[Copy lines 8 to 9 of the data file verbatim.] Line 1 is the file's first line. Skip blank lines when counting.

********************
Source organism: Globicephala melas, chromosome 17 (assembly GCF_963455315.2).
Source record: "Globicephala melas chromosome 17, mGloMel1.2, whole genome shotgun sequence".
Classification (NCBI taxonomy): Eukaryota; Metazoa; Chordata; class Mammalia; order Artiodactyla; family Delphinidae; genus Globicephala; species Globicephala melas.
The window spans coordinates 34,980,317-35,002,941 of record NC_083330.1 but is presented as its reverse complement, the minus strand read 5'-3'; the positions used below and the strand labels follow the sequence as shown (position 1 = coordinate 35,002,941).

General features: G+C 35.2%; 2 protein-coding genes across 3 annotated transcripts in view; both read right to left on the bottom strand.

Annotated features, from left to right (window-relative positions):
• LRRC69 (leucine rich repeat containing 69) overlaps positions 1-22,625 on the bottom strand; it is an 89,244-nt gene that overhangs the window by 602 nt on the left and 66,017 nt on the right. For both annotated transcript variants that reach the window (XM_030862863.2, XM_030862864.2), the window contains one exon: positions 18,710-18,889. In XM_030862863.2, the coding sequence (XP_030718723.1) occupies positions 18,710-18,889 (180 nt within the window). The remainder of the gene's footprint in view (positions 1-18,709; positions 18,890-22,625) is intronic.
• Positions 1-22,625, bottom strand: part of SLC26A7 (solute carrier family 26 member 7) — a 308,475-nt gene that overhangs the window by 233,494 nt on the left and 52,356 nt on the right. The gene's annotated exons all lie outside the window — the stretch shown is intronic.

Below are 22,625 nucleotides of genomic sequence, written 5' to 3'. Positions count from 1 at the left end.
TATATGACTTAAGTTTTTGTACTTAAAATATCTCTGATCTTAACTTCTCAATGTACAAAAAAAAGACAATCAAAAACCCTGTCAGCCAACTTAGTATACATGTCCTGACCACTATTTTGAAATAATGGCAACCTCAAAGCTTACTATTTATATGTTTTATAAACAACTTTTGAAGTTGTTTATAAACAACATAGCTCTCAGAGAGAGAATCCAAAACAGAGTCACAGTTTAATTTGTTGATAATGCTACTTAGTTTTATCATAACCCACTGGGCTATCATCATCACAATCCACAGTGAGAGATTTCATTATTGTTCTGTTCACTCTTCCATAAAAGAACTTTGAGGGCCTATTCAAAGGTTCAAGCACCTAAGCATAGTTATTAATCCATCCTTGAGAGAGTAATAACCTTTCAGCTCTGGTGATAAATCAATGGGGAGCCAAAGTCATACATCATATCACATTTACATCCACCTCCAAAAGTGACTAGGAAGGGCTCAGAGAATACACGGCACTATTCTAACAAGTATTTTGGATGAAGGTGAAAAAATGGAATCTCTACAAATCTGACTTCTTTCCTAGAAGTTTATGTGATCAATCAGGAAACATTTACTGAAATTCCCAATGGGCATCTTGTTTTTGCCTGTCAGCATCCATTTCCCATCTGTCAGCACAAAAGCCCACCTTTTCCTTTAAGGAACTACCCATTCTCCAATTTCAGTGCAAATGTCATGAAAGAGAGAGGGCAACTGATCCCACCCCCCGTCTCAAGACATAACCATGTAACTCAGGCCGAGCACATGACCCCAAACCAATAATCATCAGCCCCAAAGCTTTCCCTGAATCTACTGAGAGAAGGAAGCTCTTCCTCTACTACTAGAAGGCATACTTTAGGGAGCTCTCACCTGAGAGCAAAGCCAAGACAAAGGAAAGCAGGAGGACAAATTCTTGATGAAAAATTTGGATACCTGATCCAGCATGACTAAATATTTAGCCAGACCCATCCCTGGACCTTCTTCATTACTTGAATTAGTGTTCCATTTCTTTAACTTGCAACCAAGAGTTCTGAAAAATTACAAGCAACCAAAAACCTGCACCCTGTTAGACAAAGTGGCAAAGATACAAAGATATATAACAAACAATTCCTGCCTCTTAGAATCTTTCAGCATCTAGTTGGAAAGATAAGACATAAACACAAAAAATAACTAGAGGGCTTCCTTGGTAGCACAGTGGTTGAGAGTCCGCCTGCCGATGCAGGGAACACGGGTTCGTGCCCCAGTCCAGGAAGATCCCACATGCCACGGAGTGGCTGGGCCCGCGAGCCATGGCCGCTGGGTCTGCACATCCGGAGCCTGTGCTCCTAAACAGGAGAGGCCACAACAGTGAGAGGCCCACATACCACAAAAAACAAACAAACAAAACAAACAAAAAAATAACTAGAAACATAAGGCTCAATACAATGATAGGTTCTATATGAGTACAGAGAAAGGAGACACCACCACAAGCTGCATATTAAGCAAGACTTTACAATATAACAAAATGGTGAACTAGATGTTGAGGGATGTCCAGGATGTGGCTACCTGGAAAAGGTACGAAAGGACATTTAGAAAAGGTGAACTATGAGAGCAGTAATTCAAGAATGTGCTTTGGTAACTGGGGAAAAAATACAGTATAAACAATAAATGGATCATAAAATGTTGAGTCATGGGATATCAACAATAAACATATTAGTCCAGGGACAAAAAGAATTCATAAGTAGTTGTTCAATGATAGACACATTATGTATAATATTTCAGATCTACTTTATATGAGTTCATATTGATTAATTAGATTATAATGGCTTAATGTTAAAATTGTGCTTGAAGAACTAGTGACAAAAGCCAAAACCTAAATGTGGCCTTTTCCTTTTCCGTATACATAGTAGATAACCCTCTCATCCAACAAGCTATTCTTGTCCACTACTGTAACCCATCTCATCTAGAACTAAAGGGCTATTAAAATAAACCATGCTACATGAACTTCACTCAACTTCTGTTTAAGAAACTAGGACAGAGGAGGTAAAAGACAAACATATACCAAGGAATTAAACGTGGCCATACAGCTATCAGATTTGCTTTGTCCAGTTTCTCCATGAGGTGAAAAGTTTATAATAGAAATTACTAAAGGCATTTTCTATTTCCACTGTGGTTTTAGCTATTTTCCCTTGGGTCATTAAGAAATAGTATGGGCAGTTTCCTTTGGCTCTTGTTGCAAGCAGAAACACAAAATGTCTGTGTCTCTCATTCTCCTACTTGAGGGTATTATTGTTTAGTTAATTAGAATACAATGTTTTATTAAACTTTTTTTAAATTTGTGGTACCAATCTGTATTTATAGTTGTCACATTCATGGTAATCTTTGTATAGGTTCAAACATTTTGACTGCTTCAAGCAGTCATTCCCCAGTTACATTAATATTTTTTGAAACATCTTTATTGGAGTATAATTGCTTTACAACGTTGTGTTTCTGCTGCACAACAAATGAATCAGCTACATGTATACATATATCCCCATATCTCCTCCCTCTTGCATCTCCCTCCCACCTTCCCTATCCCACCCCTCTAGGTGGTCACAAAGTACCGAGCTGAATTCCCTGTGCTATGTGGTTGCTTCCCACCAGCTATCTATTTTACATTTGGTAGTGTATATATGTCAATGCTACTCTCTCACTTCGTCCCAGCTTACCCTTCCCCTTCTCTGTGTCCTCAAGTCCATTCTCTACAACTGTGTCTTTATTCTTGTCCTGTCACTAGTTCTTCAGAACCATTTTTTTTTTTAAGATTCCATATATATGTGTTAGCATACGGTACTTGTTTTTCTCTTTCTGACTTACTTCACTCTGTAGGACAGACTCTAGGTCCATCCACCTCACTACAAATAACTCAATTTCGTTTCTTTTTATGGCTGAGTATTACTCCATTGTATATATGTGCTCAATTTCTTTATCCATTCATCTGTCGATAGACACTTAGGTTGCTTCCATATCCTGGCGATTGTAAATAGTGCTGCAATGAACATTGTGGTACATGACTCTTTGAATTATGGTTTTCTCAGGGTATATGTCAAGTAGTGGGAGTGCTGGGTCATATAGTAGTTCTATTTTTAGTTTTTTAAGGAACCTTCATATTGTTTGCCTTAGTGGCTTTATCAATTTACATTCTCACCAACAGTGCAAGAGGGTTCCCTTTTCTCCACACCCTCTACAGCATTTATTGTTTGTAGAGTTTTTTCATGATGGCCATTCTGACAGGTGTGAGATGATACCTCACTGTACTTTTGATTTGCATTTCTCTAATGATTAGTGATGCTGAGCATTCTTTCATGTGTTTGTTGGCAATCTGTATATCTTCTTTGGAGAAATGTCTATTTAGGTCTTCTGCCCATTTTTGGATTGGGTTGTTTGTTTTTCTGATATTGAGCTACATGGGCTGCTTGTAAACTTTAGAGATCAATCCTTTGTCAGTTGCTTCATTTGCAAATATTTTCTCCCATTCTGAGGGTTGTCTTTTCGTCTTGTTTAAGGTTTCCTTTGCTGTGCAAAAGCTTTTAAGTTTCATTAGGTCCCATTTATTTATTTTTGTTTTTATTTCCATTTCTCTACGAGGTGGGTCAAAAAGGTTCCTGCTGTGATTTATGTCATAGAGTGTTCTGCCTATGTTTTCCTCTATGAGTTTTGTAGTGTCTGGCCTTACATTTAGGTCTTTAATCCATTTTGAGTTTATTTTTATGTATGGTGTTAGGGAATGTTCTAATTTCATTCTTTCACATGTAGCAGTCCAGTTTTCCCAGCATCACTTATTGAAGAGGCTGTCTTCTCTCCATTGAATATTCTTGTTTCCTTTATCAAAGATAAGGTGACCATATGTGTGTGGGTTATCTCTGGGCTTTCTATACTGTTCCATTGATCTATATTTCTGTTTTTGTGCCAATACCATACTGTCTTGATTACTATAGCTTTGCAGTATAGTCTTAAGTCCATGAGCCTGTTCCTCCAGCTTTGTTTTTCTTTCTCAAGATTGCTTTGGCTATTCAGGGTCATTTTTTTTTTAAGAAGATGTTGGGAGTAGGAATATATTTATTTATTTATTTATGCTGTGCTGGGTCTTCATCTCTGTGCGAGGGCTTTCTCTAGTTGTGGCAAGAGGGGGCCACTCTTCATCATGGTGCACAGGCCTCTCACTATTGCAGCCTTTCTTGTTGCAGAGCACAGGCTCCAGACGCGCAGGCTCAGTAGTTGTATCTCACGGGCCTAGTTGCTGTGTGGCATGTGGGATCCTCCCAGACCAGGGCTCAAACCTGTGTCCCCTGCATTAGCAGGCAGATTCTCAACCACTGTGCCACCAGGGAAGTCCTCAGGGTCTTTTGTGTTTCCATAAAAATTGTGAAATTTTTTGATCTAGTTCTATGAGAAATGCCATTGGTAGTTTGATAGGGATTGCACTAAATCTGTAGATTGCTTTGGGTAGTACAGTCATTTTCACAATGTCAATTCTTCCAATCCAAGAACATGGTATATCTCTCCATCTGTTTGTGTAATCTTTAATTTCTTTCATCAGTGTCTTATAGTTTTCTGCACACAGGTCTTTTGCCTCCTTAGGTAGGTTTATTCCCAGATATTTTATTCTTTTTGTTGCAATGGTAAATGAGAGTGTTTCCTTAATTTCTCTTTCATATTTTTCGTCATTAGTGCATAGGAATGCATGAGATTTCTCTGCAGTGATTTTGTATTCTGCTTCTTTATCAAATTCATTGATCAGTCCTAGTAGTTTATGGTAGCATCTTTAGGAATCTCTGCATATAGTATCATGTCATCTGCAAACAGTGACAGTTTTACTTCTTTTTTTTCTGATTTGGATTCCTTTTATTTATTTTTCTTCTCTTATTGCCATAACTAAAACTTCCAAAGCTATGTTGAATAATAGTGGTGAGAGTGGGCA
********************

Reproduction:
• Positions 1-22,625, bottom strand: part of SLC26A7 (solute carrier family 26 member 7) — a 308,475-nt gene that overhangs the window by 233,494 nt on the left and 52,356 nt on the right. The gene's annotated exons all lie outside the window — the stretch shown is intronic.

Below are 22,625 nucleotides of genomic sequence, written 5' to 3'. Positions count from 1 at the left end.